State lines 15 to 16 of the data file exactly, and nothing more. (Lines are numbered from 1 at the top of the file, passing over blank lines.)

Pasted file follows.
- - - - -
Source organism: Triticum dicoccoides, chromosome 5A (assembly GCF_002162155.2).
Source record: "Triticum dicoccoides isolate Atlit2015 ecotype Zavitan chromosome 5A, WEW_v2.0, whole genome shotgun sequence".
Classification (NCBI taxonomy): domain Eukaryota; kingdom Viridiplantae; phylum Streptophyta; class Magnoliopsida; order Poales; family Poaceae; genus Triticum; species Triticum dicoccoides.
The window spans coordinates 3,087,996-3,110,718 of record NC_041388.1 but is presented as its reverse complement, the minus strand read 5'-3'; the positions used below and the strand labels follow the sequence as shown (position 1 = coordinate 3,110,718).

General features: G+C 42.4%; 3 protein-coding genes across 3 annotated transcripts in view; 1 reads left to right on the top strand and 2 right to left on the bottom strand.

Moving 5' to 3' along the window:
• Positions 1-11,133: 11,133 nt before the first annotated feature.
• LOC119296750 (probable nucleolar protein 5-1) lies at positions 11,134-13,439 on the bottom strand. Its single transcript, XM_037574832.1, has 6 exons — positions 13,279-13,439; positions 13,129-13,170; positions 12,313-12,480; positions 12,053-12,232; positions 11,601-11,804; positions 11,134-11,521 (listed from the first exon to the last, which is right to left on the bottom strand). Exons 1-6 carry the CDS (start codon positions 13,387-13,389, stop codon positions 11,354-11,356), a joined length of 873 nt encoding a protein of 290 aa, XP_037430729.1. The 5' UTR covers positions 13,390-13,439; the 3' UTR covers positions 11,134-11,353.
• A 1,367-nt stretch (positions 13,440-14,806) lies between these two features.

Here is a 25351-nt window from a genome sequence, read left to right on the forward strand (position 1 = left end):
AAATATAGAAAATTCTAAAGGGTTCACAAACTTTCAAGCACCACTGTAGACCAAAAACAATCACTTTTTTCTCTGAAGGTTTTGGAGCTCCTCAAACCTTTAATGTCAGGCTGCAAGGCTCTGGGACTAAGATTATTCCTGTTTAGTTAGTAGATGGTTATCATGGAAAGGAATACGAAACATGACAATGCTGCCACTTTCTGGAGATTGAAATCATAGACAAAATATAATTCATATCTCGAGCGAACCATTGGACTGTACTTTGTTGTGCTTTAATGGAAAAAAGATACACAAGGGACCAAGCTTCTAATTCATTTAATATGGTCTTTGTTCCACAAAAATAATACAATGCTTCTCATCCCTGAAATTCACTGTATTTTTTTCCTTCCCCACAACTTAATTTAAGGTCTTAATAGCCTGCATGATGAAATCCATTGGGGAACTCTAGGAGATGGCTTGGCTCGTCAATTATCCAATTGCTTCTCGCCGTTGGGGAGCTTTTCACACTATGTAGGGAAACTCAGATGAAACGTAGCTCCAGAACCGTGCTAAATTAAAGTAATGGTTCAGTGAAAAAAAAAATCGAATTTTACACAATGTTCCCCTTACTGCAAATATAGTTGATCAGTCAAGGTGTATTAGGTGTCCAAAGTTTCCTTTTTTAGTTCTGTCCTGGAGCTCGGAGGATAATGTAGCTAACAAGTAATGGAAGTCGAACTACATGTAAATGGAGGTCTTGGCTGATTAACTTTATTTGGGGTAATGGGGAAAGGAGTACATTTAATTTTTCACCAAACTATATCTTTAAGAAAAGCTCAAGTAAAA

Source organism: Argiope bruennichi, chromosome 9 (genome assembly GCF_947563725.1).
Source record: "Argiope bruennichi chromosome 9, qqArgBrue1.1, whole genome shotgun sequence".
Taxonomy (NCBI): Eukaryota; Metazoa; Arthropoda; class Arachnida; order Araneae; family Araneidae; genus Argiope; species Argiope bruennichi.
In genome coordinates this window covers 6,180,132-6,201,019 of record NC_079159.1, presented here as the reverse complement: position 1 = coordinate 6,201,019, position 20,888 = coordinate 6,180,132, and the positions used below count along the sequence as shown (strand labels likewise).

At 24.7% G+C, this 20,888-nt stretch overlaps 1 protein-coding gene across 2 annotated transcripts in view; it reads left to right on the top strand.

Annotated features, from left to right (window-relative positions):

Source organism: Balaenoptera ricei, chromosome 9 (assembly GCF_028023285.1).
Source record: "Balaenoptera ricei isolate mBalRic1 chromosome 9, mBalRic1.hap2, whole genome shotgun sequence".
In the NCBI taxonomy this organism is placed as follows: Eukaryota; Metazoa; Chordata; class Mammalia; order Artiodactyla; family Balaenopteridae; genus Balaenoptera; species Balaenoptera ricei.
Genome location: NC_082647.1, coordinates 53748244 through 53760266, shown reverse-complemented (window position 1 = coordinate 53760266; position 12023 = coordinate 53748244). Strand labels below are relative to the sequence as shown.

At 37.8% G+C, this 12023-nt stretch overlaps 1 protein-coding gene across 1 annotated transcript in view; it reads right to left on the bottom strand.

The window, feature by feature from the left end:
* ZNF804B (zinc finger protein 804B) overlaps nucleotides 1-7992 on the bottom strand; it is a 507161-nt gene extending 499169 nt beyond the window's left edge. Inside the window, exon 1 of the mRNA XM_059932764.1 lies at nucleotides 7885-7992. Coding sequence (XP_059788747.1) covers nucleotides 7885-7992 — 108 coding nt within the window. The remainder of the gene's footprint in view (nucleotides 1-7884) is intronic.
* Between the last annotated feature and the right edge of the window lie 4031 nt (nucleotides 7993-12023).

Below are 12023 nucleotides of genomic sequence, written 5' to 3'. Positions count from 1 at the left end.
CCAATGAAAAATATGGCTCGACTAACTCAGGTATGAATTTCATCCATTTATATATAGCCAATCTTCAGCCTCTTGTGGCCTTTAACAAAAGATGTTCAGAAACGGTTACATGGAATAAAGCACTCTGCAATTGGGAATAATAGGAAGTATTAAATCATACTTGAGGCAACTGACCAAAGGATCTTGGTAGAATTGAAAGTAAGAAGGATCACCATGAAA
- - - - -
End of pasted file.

In genome coordinates this window covers 6,180,132-6,201,019 of record NC_079159.1, presented here as the reverse complement: position 1 = coordinate 6,201,019, position 20,888 = coordinate 6,180,132, and the positions used below count along the sequence as shown (strand labels likewise).

At 24.7% G+C, this 20,888-nt stretch overlaps 1 protein-coding gene across 2 annotated transcripts in view; it reads left to right on the top strand.